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Sunday, February 10, 2008

How To Protect Yourself From Phishing

Protect yourself from Phishing scams that could lead to identity theft. I cannot stress this enough. Phishing scams are a hot topic lately that have grown with the popularity of online banking and social networking sites like MySpace, Facebook and Friendster.

The term Phishing comes from the analogy to fishing. The phisher uses a bait to lure victims into giving out personal information like passwords and credit card numbers. The bait is typically and urgent plea from one of the victims friends or trusted websites, asking for information to resolve some sort of problem with their account.

One of the popular Myspace phishing scams uses a domain name of which shows up in the browser address bar as, very similar to myspace. The site is designed to look very similar to myspace and tells you that you need to log in. You need to be very careful to check the address in the web browser whenever you are asked for login information or personal financial information.

Other typical targets for phishing include online banking sites, paypal, the internal revenue service and credit card companies. Internet users must be vigilant and always double check to make sure that the site you are giving your information to is actually the site you trust.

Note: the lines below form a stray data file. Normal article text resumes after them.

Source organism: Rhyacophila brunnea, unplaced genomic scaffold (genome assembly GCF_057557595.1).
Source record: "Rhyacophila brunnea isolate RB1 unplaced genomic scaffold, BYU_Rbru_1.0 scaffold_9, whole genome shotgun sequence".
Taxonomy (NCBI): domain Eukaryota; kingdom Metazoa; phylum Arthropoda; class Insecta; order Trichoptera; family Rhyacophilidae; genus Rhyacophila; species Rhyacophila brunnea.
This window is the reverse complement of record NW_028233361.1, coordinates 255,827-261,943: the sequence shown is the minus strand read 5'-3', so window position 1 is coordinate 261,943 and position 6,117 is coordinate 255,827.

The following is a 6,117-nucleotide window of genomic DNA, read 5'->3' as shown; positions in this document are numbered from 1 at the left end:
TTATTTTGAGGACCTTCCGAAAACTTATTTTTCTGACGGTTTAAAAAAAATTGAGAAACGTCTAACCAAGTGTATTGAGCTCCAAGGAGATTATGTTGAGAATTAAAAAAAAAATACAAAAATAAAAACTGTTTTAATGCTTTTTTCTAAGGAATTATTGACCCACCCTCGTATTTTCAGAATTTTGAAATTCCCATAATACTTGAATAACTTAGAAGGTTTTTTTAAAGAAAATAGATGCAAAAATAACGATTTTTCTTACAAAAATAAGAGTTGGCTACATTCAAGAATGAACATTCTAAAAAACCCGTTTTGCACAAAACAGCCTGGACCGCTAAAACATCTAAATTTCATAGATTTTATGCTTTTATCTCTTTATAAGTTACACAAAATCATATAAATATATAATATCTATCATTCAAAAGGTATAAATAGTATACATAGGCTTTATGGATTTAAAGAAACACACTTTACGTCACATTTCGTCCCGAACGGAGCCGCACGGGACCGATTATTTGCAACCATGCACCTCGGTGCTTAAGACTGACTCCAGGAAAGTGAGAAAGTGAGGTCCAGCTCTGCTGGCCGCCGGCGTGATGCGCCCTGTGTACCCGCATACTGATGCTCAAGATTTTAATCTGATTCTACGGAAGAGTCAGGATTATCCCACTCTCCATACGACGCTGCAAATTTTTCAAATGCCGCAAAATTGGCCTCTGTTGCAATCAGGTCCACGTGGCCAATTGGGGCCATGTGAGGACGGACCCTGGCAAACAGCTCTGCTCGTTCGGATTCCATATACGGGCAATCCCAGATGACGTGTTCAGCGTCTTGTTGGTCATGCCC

Phishing scams have a snowball effect. One the phisher has your login information it is very easy to contact your friends, pretending to be you, and get their information as well.

Anti-phishing software is a must for anyone that accesses the internet. Most of the internet service providers have some safety measures included as part of their online security software. Most web browsers also have add-ons that can detect most phishing scams. Unfortunately, these measures are not enough. Some of the more clever phishers have found ways to trick the anti-phishing software so you need to be cautious of suspicious emails and messages.

Phishing scams are not limited to the internet. Some phishers use the telephone to make requests for information. If you get a call from your banking institution asking for personal information, hang up and call your bank directly. Your bank will have your social security number and account information on file and should only ask you to verify a few digits.

If you feel that you have been targeted by a phishing scam it is very important that you report it to the company that the phisher is pretending to be. If you receive an email that you believe to be a phishing scam you should forward it to the FTC: "" so that others will not fall prey to these attacks.

You could also Phire back on Phishers by sending back false information that they will waste time actually trying to use.

Hobbyist writer/web developer. See more at

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